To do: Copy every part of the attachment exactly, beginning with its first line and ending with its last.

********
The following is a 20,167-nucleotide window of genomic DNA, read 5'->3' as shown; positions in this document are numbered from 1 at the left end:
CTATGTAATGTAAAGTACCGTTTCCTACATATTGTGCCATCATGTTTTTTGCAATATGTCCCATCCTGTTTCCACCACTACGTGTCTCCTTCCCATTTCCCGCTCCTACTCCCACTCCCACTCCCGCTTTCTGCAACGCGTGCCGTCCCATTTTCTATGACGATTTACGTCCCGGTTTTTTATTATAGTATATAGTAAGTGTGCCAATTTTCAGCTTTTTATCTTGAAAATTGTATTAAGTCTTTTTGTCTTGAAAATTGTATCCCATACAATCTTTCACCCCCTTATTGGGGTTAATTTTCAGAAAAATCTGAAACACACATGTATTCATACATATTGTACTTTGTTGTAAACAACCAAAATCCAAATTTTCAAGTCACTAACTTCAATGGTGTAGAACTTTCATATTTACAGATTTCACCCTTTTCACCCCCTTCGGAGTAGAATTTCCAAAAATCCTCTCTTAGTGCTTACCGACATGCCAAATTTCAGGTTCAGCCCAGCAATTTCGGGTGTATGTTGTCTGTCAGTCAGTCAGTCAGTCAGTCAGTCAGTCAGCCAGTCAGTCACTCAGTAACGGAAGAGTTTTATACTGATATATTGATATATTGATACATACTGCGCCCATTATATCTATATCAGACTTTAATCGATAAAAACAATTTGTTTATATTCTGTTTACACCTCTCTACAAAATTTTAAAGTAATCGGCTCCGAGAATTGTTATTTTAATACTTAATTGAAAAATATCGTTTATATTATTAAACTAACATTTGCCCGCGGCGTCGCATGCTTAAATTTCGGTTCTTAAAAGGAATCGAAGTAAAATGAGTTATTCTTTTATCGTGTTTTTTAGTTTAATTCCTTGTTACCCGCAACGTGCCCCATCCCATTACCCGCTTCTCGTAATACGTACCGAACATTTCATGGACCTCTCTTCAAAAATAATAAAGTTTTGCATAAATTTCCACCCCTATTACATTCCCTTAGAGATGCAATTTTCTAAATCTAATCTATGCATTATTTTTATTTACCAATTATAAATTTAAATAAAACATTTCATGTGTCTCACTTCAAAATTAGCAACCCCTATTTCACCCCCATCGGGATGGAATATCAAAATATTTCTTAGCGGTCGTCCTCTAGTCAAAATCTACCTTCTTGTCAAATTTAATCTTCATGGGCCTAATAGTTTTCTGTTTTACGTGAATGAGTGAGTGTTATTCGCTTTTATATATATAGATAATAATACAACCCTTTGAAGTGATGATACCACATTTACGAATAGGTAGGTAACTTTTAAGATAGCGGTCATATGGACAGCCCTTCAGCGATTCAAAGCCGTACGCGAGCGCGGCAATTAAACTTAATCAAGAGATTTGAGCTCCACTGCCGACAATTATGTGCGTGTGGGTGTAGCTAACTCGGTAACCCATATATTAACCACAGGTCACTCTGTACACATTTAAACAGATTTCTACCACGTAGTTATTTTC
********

The following is a 20,167-nucleotide window of genomic DNA, read 5'->3' as shown; positions in this document are numbered from 1 at the left end:
CTATGTAATGTAAAGTACCGTTTCCTACATATTGTGCCATCATGTTTTTTGCAATATGTCCCATCCTGTTTCCACCACTACGTGTCTCCTTCCCATTTCCCGCTCCTACTCCCACTCCCACTCCCGCTTTCTGCAACGCGTGCCGTCCCATTTTCTATGACGATTTACGTCCCGGTTTTTTATTATAGTATATAGTAAGTGTGCCAATTTTCAGCTTTTTATCTTGAAAATTGTATTAAGTCTTTTTGTCTTGAAAATTGTATCCCATACAATCTTTCACCCCCTTATTGGGGTTAATTTTCAGAAAAATCTGAAACACACATGTATTCATACATATTGTACTTTGTTGTAAACAACCAAAATCCAAATTTTCAAGTCACTAACTTCAATGGTGTAGAACTTTCATATTTACAGATTTCACCCTTTTCACCCCCTTCGGAGTAGAATTTCCAAAAATCCTCTCTTAGTGCTTACCGACATGCCAAATTTCAGGTTCAGCCCAGCAATTTCGGGTGTATGTTGTCTGTCAGTCAGTCAGTCAGTCAGTCAGTCAGTCAGCCAGTCAGTCACTCAGTAACGGAAGAGTTTTATACTGATATATTGATATATTGATACATACTGCGCCCATTATATCTATATCAGACTTTAATCGATAAAAACAATTTGTTTATATTCTGTTTACACCTCTCTACAAAATTTTAAAGTAATCGGCTCCGAGAATTGTTATTTTAATACTTAATTGAAAAATATCGTTTATATTATTAAACTAACATTTGCCCGCGGCGTCGCATGCTTAAATTTCGGTTCTTAAAAGGAATCGAAGTAAAATGAGTTATTCTTTTATCGTGTTTTTTAGTTTAATTCCTTGTTACCCGCAACGTGCCCCATCCCATTACCCGCTTCTCGTAATACGTACCGAACATTTCATGGACCTCTCTTCAAAAATAATAAAGTTTTGCATAAATTTCCACCCCTATTACATTCCCTTAGAGATGCAATTTTCTAAATCTAATCTATGCATTATTTTTATTTACCAATTATAAATTTAAATAAAACATTTCATGTGTCTCACTTCAAAATTAGCAACCCCTATTTCACCCCCATCGGGATGGAATATCAAAATATTTCTTAGCGGTCGTCCTCTAGTCAAAATCTACCTTCTTGTCAAATTTAATCTTCATGGGCCTAATAGTTTTCTGTTTTACGTGAATGAGTGAGTGTTATTCGCTTTTATATATATAGATAATAATACAACCCTTTGAAGTGATGATACCACATTTACGAATAGGTAGGTAACTTTTAAGATAGCGGTCATATGGACAGCCCTTCAGCGATTCAAAGCCGTACGCGAGCGCGGCAATTAAACTTAATCAAGAGATTTGAGCTCCACTGCCGACAATTATGTGCGTGTGGGTGTAGCTAACTCGGTAACCCATATATTAACCACAGGTCACTCTGTACACATTTAAACAGATTTCTACCACGTAGTTATTTTC